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February 5, 1986

LEAR FAN CORPORATION, (a Nevada Corporation); LEAR AVIA CORPORATION (a Delaware Corporation); LEAR FAN LTD. (an English Limited Company); LEAR FAN CORPORATION (US) (a Delaware Corporation); OPPENHEIMER & CO., INC. (a Delaware Corporation); ZOYSIA CORPORATION, N.Y. (a Netherlands Antilles Corporation); FAN HOLDINGS, INC. (a Delaware Corporation); SAMUEL H. AULD; WILLIAM W. SURBEY; MOYA OLSEN LEAR; and BOB BURCH, Defendants

The opinion of the court was delivered by: WEINFELD


This is a motion, upon notice to all members of the proposed class, for approval of a settlement pursuant to Fed. R. Civ. P. 23(e) and for the allowance of attorneys' fees to plaintiffs counsel.

Plaintiffs, nine medical doctors and one Ph.D., commenced this action in October 1983 in the United States District Court for the Eastern District of California on behalf of themselves and a class of approximately 200 purchasers of limited partnership interests in the Lear Fan Research Limited Partnership ("LFRLP" or "the Partnership"). The Partnership was formed in 1980 to finance research and development for a proposed lightweight business aircraft, the Lear Fan 2100. In March 1984, the action was transferred to this Court, where plaintiffs filed an amended complaint.

 The defendants, Lear Fan Corp. (a Nevada corporation), Lear Fan Ltd. (an English Limited Company), Lear Fan Corp. (US) (a Delaware corporation), LearAvia Corp. (a Delaware corporation) (collectively referred to as "the Lear Fan defendants"), Oppenheimer & Co., Inc. (a Delaware corporation), Zoysia Corp., N.V. (a Netherlands Antilles corporation), Fan Holdings, Inc. (a Delaware corporation), Samuel H. Auld, Moya Olsen Lear, William W. Surbey, and Bob Burch, moved to dismiss several of the claims alleged in the amended complaint and opposed class certification. In March 1985, this Court dismissed four counts of the amended complaint and granted plaintiffs motion for leave to file a second amended complaint. After the Court's dispositions of the parties' motions rendered plaintiffs' motion for class certification moot, the parties agreed that plaintiff would have until January 15, 1986 to move for class certification under the second amended complaint.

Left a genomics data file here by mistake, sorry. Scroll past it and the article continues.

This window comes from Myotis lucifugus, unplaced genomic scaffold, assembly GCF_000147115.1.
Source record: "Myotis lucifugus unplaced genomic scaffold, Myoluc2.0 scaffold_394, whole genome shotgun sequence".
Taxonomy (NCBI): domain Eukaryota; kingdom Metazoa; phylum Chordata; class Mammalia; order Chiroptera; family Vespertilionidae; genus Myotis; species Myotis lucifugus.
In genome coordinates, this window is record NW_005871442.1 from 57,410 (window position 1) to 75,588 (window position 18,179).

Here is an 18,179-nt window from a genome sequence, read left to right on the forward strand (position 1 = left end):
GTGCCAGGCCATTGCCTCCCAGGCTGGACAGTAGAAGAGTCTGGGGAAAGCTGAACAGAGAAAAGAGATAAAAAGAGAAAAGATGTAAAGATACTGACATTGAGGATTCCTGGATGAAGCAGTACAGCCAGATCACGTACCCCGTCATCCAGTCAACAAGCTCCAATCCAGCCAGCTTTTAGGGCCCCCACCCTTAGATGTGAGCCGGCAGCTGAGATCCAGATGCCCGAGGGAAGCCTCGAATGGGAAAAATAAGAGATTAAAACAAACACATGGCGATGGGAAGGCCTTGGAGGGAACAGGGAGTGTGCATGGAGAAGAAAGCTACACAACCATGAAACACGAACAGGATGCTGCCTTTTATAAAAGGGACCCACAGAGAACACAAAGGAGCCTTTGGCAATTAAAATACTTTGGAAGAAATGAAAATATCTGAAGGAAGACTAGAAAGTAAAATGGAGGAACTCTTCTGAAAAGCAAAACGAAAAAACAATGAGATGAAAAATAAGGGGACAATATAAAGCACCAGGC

The litigation arose from the sale in 1980 of limited partnership interests in the Partnership to provide $30 million for research and development of the Lear Fan 2100. Having spent $16.5 million between 1978 and 1980 for research and development and in need of additional funds to complete the project, LearAvia Corp. retained Oppenheimer & Co., Inc. to raise money from private investors. The Lear defendants *fn1" and Oppenheimer sold partnership units of $150,000 each through a Preliminary Private Placement Memorandum dated April 25, 1980. Prospective investors were required to complete a subscription agreement in which they represented, among other things, that they were able to bear the economic risks of the investment.

 LearAvia assigned the rights to all the technology developed with respect to the Lear Fan 2100 to the Partnership; the latter granted Lear Fan Ltd. an option to acquire an exclusive license of manufacturing and selling the aircraft. In return, Lear Fan Ltd. agreed to pay the Partnership royalties for each Lear Fan 2100 sold during the 25-year period following shipment of the first plane sold, with no monetary cap on total royalty payments.